Dentists No Longer Permitted To Turn Away Patients Due To Disabilities
People with developmental disabilities may find it easier to get dental care after a national board changed its ethics policy to be more inclusive.
The American Dental Association recently revised its code of conduct to prohibit denial of care to patients with physical, developmental or intellectual disabilities. In cases where a dentist does not have the equipment or expertise to meet a particular person’s special needs, the code now requires them to refer the patient to an appropriate dentist rather than simply turning them away.
Dr. James Smith, who leads the ethics council of the dental association, called the change which took effect late last year “the right thing to do.”
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“We recognized that addressing this and including this in the code of conduct helps to ensure that we are providing justice and equity for individuals with disabilities,” Smith said.
Members of the dental association are required to abide by the code of conduct, which also serves as the standard for state laws, Smith added.
Because of a lack of access to dental care, advocates say adults with developmental disabilities are at higher risk for poor oral health. In Wisconsin alone, nearly one-third of adults with disabilities had a tooth removed in the last year and one in four had not visited a dentist in at least 12 months, according to Disability Rights Wisconsin.
The change should improve access to care and “represents a step towards full participation, independent living and economic self-sufficiency,” said Neil Romano, chairman of the National Council on Disability, in a statement. The council had recommended the change to the dental association.
Dental providers have expressed concern about the additional time it may require to treat people with intellectual and developmental disabilities, experts said.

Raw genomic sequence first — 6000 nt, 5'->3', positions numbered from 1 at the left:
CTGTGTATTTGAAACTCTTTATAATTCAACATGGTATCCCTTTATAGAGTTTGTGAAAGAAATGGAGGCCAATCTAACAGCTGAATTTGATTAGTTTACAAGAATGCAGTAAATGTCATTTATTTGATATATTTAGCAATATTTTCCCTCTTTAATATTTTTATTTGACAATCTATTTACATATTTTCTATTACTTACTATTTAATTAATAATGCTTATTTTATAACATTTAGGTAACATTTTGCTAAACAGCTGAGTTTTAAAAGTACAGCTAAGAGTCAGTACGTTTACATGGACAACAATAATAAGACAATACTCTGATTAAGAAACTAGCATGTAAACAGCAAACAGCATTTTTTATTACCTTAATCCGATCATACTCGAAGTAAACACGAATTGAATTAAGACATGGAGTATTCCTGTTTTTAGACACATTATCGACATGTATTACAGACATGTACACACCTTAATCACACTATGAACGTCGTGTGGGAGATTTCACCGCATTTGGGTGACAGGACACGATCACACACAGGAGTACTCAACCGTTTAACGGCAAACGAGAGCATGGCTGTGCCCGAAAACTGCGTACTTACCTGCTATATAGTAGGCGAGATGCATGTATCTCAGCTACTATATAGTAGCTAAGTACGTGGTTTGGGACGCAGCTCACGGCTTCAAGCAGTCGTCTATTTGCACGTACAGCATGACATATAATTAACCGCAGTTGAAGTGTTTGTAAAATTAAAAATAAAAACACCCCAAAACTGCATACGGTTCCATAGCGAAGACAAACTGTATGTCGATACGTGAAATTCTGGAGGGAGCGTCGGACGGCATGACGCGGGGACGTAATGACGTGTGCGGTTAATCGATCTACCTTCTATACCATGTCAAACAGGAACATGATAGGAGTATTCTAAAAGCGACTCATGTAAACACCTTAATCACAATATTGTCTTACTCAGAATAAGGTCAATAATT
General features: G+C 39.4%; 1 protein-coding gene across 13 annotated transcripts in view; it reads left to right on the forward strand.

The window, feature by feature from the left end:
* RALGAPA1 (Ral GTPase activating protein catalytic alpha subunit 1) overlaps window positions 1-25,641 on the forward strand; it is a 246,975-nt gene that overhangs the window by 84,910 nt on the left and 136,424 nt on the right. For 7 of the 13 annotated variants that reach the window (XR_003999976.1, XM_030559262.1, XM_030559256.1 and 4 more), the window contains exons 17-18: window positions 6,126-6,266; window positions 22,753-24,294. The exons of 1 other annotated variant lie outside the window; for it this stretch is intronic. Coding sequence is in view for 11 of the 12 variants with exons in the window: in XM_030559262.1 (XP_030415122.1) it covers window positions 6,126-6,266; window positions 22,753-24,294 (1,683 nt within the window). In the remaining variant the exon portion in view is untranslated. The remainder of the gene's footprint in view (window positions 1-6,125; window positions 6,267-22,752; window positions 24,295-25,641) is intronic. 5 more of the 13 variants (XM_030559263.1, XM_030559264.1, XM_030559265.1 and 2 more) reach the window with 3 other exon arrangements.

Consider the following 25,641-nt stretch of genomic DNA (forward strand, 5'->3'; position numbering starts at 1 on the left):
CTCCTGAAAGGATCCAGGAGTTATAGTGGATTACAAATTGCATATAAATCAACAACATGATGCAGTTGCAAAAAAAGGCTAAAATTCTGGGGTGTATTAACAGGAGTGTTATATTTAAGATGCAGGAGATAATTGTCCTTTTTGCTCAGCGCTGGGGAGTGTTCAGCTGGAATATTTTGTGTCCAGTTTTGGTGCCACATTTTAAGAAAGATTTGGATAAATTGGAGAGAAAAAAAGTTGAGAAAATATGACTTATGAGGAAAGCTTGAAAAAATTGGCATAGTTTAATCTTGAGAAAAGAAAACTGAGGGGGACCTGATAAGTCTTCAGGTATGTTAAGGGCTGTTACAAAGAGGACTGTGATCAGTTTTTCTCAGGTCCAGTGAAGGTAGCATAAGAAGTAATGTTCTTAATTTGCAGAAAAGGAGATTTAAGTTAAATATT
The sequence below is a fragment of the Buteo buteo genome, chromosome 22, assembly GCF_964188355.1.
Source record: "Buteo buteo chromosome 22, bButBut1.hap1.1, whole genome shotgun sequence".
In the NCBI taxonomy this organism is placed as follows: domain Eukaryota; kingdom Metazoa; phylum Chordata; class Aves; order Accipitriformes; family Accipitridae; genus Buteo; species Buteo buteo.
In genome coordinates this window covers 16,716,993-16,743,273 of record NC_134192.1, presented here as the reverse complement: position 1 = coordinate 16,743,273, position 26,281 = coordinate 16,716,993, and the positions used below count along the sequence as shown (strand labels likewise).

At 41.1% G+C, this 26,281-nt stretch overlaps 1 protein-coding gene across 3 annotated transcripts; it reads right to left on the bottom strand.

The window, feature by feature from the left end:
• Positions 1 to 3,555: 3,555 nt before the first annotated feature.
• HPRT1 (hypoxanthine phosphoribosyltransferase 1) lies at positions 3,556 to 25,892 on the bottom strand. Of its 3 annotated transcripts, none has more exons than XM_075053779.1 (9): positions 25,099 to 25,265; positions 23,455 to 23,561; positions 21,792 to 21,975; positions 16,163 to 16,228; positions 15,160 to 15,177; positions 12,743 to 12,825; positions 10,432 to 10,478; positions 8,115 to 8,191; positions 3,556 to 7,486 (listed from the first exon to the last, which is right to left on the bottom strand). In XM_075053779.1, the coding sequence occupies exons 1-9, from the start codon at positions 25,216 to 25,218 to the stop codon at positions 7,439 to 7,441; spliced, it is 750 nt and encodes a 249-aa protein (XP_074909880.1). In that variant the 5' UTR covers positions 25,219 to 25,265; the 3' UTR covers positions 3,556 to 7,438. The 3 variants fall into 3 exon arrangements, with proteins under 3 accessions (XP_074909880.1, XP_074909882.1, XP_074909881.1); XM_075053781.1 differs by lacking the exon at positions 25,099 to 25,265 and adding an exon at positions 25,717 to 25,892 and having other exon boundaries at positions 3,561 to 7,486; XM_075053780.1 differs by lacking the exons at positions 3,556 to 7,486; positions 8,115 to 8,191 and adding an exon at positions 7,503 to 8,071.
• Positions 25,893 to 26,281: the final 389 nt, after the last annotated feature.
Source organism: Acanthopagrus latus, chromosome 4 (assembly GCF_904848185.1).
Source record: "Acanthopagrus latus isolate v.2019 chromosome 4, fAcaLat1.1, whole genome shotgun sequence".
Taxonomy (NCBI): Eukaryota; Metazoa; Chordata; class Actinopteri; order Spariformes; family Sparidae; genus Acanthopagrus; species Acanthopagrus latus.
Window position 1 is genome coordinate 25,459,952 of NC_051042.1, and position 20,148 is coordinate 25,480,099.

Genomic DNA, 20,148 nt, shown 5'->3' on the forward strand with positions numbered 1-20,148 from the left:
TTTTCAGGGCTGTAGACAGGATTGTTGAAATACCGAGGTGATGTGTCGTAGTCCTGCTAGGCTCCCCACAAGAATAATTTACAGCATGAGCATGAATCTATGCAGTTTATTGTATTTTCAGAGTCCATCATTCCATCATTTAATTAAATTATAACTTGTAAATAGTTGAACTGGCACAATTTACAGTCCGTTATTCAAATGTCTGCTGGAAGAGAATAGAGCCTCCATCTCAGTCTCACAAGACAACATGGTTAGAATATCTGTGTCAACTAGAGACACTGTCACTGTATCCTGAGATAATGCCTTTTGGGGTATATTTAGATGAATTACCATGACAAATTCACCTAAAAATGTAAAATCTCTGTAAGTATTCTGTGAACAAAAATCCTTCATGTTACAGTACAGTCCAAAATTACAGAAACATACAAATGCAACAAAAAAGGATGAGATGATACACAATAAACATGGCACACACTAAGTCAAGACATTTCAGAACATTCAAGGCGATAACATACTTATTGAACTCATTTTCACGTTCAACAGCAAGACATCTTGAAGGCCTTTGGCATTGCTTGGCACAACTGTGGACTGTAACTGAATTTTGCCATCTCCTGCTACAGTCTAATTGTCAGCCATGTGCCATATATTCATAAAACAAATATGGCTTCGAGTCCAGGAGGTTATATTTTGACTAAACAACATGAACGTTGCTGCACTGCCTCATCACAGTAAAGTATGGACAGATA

“Sometimes it’s difficult to have a patient in the chair if they are very, very anxious about being treated, if they have difficulty sitting still or if they feel a lot of fear, and sometimes those circumstances are more prevalent in people with varying disabilities,” said Jane Koppelman, senior manager of the dental access campaign for the Pew Charitable Trusts.
Patients with special needs are then more likely to receive general anesthesia for routine dental care, Koppelman said.
“Is it a sober reality that we need to anesthetize some people with disabilities or are there better ways to deal with communicating with them? There are some strides happening on that front,” she said.
One option to bring up with dental providers is silver diamine fluoride, a varnish for the teeth that can prevent cavities, Koppelman said.
The American Academy of Pediatrics has reported that silver diamine fluoride is useful as a preventive tool for patients whose cooperation may be limited because of intellectual or developmental disabilities.
While few dental practices specialize in treating people with developmental disabilities, most dental offices can make accommodations for patients with special needs, advocates said.
The lights, sounds, textures and smells of a dental office can pose sensory challenges. A patient with autism, for example, may be helped by seeing pictures of the dental office and going over the schedule for the appointment to know what to expect, said Donna Murray, vice president of clinical programs at Autism Speaks.
“It’s important to work with health care professionals experienced with children on the spectrum to make the process as comfortable as possible,” Murray said.
The autism advocacy group supports the dental association’s move toward equal access for people with disabilities, Murray said. The group also offers a dental toolkit.
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